* There are certain jobs that women, on average, are simply more qualified to do than men, and vice-versa. Fortunately, many of these, such as being a professional football player or professional soprano vocalist, are so low in numbers that they don't sway the averages. Others, such as certain jobs in the military and law enforcement that require strength and endurance standards that men on average are better able to meet, are common enough that the lack of a 50/50 balance in these careers will affect the "average" ratio of pay for men and women. If jobs that are male- or for that matter female-dominated are stepping-stones to other careers, such as becoming a General in the Army, then the effects will be felt for a much longer period of time.

    These lists are by no means complete.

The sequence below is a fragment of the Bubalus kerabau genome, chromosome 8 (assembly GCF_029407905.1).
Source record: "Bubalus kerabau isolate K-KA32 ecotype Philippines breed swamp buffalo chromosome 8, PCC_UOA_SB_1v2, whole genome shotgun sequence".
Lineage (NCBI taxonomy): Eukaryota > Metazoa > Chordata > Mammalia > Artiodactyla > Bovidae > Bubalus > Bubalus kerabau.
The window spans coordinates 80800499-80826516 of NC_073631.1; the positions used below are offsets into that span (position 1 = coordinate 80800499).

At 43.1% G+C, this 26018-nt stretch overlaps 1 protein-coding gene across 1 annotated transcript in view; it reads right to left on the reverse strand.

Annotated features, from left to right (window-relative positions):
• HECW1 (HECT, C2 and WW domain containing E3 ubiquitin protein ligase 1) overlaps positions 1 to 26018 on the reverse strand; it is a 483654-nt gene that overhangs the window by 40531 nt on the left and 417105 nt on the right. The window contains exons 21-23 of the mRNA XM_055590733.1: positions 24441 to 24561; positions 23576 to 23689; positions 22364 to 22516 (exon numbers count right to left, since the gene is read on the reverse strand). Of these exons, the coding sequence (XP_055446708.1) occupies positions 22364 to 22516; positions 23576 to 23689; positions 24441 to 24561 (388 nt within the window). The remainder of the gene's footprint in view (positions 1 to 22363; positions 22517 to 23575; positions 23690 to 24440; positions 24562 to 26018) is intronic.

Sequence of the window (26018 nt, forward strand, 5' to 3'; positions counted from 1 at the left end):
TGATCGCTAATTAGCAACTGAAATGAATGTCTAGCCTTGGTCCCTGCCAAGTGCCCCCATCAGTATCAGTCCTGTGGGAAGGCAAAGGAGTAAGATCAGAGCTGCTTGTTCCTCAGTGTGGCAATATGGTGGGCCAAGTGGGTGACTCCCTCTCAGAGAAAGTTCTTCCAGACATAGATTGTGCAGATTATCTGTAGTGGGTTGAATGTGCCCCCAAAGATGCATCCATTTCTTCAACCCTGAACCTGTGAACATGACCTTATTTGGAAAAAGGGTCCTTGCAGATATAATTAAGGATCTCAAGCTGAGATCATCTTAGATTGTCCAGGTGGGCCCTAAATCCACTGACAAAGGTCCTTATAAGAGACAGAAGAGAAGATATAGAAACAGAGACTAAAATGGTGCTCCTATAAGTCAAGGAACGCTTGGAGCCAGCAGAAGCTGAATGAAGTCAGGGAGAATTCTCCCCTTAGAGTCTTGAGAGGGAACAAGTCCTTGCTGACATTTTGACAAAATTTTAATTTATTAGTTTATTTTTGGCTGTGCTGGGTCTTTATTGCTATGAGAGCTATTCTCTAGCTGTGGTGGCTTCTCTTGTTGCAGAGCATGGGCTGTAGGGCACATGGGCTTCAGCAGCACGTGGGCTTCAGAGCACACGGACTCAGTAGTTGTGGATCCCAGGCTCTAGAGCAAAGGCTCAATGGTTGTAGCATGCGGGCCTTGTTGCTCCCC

Some of these things will take care of themselves over time. Others will require deliberate effort to overcome. Others, such as the (hypothetical?) gender-specific biological preferences for certain types of work, should probably be accepted as not worth "fixing" as the "fix" - encouraging people to take on career paths that would not naturally be their first choice, merely to achieve some statistical balance - is probably worse than the "disease" - having a small, permanent imbalance in male- to female- average earnings.

  • by Anonymous Coward on Saturday April 26, 2014 @11:33AM (#46847997)

    There's also a surprisingly low percentage of female garbage collectors.
    Since that particular job requires very little education, it would be far easier to start there when trying to close the gender gap.
    Why aren't we?

    Different AC here. You'd be surprised - this IS happening, e.g. over here in Germany, with many larger cities explicitely trying to get more women into garbage collecting and related professions.